Parking lot vs. little brown house
Northern News Services
Published Friday, November 1, 2013
Downtown Yellowknife's "little brown house" is one step closer to becoming a little black parking lot.
City council held second reading of a bylaw which will allow the owners of Northern United Place to demolish the house and turn the lot into parking spaces.
The motion carried, with Couns. Rebecca Alty and Niels Konge opposing. The bylaw requires a third reading before it can be passed.
Alty and Konge opposed the bylaw, saying turning residential areas into parking lots does not support downtown.
"We're creating a wasteland of parking in our downtown core," Konge said.
Yellowknife historian Ryan Silke said he'd be upset to see the house demolished. It was built in 1948 to house members of the Royal Canadian Corps of Signals.
Gail Leonardis and Larry Elkin, representatives of the NWT Community Services Council - the organization which runs Northern United Place and bought the adjacent "little brown house" in 2006 - spoke in favour of the bylaw to council on Monday.
"If anyone wants the little brown house, they're welcome to buy it," Elkin safe on Monday.
Leonardis added they would allow someone to relocate the house to preserve it.
Tenants at Northern United Place have been facing a parking squeeze this year, as the adjacent Betty House construction has eaten up some of their parking spots.
Leonardis said if parking cannot be provided, the community council risks losing income from important tenants, such as Aurora College, which might seek other rental options with better parking.
Northern United Place provides affordable housing, community meeting spaces and is not-for-profit.
"This would be very serious for us if it was not approved," Elkin added.
Leonardis said the parking lot could be completed in early January if the bylaw passed.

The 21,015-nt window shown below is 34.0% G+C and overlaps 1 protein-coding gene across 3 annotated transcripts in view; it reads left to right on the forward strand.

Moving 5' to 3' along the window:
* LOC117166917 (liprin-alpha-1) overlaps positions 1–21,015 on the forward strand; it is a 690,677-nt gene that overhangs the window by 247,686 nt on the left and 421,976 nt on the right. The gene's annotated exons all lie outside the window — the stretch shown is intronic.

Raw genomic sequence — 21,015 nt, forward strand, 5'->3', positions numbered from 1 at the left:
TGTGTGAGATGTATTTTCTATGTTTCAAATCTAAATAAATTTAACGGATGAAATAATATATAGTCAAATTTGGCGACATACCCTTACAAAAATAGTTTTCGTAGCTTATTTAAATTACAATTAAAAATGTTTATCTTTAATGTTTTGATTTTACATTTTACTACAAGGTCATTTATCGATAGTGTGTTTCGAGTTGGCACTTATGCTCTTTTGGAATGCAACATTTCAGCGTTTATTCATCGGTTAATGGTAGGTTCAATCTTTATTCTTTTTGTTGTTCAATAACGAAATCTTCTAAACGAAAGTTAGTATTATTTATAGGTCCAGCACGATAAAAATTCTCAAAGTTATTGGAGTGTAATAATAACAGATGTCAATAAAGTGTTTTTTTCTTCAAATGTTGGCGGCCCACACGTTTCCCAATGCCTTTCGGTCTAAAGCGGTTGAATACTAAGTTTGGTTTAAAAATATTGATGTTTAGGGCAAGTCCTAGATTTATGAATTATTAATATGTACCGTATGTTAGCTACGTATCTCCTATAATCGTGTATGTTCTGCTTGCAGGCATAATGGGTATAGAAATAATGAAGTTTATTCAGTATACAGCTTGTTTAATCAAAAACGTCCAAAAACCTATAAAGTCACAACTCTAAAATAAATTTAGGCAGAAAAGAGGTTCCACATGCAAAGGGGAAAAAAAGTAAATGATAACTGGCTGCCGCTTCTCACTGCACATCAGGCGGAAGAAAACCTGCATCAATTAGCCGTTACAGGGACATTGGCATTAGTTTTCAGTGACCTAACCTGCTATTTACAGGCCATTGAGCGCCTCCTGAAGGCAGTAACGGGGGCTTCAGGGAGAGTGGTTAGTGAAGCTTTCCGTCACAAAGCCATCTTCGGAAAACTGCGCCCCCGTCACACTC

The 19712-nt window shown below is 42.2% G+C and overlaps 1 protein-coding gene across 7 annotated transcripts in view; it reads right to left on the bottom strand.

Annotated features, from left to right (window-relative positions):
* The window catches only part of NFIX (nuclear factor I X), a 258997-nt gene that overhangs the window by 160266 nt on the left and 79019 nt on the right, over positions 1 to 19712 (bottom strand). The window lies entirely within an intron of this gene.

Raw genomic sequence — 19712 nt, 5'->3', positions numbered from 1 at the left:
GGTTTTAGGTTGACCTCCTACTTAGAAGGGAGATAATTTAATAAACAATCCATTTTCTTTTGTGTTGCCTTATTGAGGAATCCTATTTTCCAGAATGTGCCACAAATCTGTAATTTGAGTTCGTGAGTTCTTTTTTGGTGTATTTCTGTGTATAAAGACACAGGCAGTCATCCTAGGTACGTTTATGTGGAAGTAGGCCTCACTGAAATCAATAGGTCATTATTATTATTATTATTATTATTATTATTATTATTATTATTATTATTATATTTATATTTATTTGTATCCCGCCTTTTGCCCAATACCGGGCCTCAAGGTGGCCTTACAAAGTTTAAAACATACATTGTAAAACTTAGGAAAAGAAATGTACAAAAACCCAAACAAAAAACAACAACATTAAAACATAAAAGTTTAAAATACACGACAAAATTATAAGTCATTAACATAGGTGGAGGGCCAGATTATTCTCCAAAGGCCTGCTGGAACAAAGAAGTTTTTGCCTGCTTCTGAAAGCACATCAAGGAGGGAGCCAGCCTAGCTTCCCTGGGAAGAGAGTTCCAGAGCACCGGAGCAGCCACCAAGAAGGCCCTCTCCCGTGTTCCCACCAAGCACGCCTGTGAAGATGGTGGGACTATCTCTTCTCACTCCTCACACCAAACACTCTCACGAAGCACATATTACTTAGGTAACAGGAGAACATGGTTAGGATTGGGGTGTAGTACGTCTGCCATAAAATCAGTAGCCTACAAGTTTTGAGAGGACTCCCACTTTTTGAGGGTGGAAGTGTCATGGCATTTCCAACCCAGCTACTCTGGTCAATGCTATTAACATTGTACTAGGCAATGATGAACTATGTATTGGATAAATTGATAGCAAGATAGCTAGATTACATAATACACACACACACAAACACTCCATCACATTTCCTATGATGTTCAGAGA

Most councillors, though conflicted about adding another parking lot downtown, voted in favour of the bylaw, noting the importance of Northern United Place to the community.
Dog bylaw passes
A much-discussed new dog bylaw was passed Monday night after three quick readings.
City council voted unanimously to adopt the bylaw, which includes a new rule forcing dog owners to carry poop bags while walking their dogs.
The fine for not carrying a bag will be $100.
The bag provision had been cut from the bylaw after the city received complaints from some dog owners. Const. Doug Gillard added the city would need to hire another bylaw officer to enforce it properly.
But during a committee meeting on Oct. 15, councillors put the provision back into the bylaw.
The new bylaw will allow for stricter enforcement of barking and feces-related infractions. It will also carry penalties specific to the type of offence.
Speeding on Tin Can Hill
Coun. Adrian Bell is concerned that increased traffic on Tin Can Hill, as a result of construction on the water treatment plant, is a risk to residents and dogs that use the trail.
Bell, who walks his dog on the hill several times a week, said he has recently noticed more trucks driving on the trail. He has also heard complaints from residents who use it.
"Now that the water treatment plant project is beginning, we need to make sure we post some speed limits because it's going to get dangerous up there, with all the dogs that are off leash and with all the people walking around up there."
Bell raised the issue as a question to administration during Monday's council meeting.
Dennis Kefalas, SAO, said the city plans to put signs up once work on the hill intensifies. He predicted that would happen sometime in the spring.
He could not confirm what the speed limit would be, but said it would likely be between 10 and 20 km/h.
Kefalas added that access to the road will remain closed and there will be no traffic on the trail after work hours.
- Cody Punter